This vest will be perfect. It was inexpensive and I like how I can just throw it on top of whatever I'm wearing.


R.I.P. My Beloved iRiver iFP-390T

Good bye, beloved iRiver iFP-390T. I'm going to miss you.

I still remember the day I got you. I was so excited. I splurged and went with your generous 256 mb instead of the 128 model.

So what if I couldn't put more than 55 songs on you? That was enough to keep me entertained. I'm a simple girl.

When I decided to try to start running, 55 songs was more than enough to hold my Cool Running Couch-To-5k running mix. Remember the first time you ran out of songs and I was still running? I was so excited. As my mileage increased, it became natural for me to just put you on repeat so we could start all over again from the beginning.

We flew together to Asia three summers in a row. You were there for me on the airplane, on those long stretches on the train and even a few boat rides.

And you were there for me as I trained for my very first marathon.

I guess it's fitting that you were there to help me every step of the way for the Long Beach Half Marathon this weekend.

I'm going to miss you, iRiver iFP-390T!


The Green Girl's Half Marathon Training Schedule

Wk Date Mon Tue Wed Thu Fri Sat Sun
1 11.10- 11.16 Kickbox 30 min tempo Kickbox 3 mi Rest 5 mi Boot camp
2 11.17- 11.23 Kickbox 4 x 400 Intervals Kickbox 3 mi Rest 6

2.5 mi Easy
3 11.24- 11.30 Kickbox 35 min tempo Kickbox 3 mi Rest 7 mi Boot camp
4 12.01- 12.07 Kickbox 5 x 400 Intervals Kickbox 4 mi race pace

7 mi Boot camp
5 12.08- 12.14 Kickbox 35 min tempo Kickbox 3 mi race pace

8 mi Boot camp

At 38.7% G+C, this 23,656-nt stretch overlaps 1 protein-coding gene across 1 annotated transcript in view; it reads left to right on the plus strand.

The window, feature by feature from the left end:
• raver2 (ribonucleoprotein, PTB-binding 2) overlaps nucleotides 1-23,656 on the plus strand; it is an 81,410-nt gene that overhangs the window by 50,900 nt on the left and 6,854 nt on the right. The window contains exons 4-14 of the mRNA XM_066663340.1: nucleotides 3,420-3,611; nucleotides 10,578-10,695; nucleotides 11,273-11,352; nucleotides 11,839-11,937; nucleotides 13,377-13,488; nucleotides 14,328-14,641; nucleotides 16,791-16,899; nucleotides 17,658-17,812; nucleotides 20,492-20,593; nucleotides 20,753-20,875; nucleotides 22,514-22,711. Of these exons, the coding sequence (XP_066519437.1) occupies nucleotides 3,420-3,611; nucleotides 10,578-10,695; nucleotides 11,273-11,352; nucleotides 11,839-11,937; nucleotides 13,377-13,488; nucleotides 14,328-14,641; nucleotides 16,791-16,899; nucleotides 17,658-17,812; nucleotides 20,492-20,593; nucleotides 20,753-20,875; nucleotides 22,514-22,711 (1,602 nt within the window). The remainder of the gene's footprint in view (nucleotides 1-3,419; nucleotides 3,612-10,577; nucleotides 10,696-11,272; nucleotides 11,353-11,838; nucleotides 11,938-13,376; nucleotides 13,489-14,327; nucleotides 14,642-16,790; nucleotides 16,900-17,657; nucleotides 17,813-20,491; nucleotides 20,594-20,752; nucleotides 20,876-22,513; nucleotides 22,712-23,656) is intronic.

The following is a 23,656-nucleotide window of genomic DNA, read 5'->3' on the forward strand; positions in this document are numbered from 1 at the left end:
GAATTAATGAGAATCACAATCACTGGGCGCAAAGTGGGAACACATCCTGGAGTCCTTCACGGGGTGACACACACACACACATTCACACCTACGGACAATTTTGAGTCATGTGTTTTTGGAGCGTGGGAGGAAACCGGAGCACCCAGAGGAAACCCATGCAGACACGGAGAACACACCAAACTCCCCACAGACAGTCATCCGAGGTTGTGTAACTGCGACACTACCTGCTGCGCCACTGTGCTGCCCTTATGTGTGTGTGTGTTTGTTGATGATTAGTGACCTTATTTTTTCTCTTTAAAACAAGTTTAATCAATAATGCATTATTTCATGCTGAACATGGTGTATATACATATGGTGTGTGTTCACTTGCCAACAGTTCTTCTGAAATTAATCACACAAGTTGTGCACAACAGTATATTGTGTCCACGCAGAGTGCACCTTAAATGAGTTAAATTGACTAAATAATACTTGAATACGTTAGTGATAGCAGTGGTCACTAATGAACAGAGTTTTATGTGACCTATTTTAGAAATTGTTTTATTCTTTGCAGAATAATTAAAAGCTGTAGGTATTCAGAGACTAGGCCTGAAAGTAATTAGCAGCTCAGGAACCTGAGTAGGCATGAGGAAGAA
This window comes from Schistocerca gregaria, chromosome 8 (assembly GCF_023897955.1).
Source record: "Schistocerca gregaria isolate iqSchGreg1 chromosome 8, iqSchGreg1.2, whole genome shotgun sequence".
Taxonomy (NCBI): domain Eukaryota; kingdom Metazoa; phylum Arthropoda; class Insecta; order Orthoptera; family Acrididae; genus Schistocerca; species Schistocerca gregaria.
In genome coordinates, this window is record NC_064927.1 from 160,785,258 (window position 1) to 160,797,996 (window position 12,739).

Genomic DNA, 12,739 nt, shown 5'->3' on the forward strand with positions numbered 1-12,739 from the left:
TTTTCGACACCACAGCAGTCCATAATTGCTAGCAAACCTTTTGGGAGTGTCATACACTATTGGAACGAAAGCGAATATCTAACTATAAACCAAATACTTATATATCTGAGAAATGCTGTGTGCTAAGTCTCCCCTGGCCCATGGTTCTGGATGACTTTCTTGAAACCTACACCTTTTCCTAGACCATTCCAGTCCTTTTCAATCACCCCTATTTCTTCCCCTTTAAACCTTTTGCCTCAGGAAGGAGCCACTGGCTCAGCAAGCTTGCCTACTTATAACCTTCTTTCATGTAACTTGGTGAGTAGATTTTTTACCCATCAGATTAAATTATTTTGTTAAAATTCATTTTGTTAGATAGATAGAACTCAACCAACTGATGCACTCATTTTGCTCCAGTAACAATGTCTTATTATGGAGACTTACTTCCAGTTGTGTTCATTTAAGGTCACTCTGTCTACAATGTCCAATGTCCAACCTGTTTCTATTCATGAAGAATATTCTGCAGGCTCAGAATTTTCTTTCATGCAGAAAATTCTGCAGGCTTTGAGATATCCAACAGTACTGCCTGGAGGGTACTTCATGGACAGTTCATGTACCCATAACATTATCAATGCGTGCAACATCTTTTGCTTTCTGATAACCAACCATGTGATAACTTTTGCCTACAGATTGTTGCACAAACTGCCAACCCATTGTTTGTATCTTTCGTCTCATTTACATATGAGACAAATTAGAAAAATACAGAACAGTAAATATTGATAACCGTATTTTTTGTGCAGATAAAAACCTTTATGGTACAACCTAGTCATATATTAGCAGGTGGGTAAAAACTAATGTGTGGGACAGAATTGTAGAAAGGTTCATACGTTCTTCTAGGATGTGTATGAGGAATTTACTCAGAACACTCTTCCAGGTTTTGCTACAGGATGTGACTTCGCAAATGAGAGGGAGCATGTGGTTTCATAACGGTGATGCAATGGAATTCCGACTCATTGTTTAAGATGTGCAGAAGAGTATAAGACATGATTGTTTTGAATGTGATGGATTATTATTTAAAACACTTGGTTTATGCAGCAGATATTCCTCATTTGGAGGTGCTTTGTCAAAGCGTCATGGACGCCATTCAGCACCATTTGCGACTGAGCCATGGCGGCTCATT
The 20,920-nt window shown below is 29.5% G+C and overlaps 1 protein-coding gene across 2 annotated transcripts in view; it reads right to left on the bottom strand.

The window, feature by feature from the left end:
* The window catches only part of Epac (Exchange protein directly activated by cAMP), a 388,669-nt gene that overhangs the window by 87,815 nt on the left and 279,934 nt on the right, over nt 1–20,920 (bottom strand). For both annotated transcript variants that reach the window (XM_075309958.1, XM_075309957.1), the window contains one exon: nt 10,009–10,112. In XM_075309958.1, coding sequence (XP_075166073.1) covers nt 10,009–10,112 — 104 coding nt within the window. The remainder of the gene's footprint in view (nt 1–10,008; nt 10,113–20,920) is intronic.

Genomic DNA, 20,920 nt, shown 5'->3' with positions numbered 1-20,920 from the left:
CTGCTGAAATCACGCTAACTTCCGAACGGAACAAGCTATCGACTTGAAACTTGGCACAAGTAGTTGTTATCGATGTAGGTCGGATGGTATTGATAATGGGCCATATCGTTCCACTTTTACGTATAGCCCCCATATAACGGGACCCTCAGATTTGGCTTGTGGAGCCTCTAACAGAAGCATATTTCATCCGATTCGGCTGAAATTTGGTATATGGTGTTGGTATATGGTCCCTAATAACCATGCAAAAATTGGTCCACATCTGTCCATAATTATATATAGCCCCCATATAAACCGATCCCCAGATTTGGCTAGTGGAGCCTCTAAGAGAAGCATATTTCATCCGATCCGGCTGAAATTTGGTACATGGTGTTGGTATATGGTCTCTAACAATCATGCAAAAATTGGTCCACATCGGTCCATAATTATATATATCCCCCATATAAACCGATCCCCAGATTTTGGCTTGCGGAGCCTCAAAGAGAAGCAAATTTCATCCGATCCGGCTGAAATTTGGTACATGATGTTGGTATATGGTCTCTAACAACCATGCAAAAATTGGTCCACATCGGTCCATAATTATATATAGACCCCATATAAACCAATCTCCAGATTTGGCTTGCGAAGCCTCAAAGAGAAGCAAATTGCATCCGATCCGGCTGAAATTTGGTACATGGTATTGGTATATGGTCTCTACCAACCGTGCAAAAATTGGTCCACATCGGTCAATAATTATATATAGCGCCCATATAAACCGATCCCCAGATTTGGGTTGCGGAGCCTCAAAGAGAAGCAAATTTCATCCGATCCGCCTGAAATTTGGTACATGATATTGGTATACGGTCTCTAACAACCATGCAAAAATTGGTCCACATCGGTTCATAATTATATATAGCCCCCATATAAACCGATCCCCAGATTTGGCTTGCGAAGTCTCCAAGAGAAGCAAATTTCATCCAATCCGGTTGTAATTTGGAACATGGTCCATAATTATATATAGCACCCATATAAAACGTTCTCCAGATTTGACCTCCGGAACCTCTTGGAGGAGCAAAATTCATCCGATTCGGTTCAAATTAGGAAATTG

6 12.15- 12.21 Kickbox 6 x 400 Intervals Kickbox 4 mi race pace

2 miles Easy
Rest 10K race
7 12.22- 12.28 Kickbox 40 min tempo Kickbox 4 mi race pace Rest 9

3 mi Easy
8 12.29- 01.04 Kickbox 6 x 400 Intervals Kickbox 3 mi race pace

10 mi Boot camp
9 01.05- 01.11 Kickbox 45 min tempo Kickbox 4 mi race pace

11 mi Rest
10 01.12- 01.18 Kickbox 7 x 400 Intervals Kickbox 3 mi race pace

12 mi Boot camp
11 01.19- 01.25 Kickbox 45 min tempo Kickbox 3 mi race pace Rest 5

Boot camp
12 01.26- 02.01 Rest 4 mi Kickbox 2 mi Rest 20 minutes Surf City USA Half Marathon

Tempo Run: Start off with 15-20 minutes of easy running and then 15 to 20 minutes of comfortably hard running. Finish with 5-10 minutes of cooling down.

Intervals: After warming-up, run 400 meters (one lap around most tracks) hard, then recover by jogging or walking 400 meters. Repeat this with the 400 meter recovery in between each run.


The Green Girl's Review of the Timex Ironman 50-lap T5H411 Watch

I purchased the Timex Ironman 50-lap T5H411 specifically for my very first marathon training. I already had an Ironman 30-Lap Flix but that watch did not offer a multiple interval timer option.

I needed the multiple interval timer option so I could do run/walk intervals. Most watches will beep after x amount of time with an option to stop or repeat at the end of the countdown. I wanted a watch that would beep after my run segment to indicate it was time to walk and then beep again when it was time to run again.

For my marathon training, I wanted the following features in my new watch:
  • A good easy-to-read display so I could quickly glance at the numbers while running
  • Buttons that are easy to press without looking at the watch
  • A fabric band because I sweat a lot (even when I'm not exercising) and I get rashes or
  • If the band is not fabric then I need the ability to replace the band with a fabric one
  • Chronograph with lap/split memory recall
  • Dual/multiple interval timers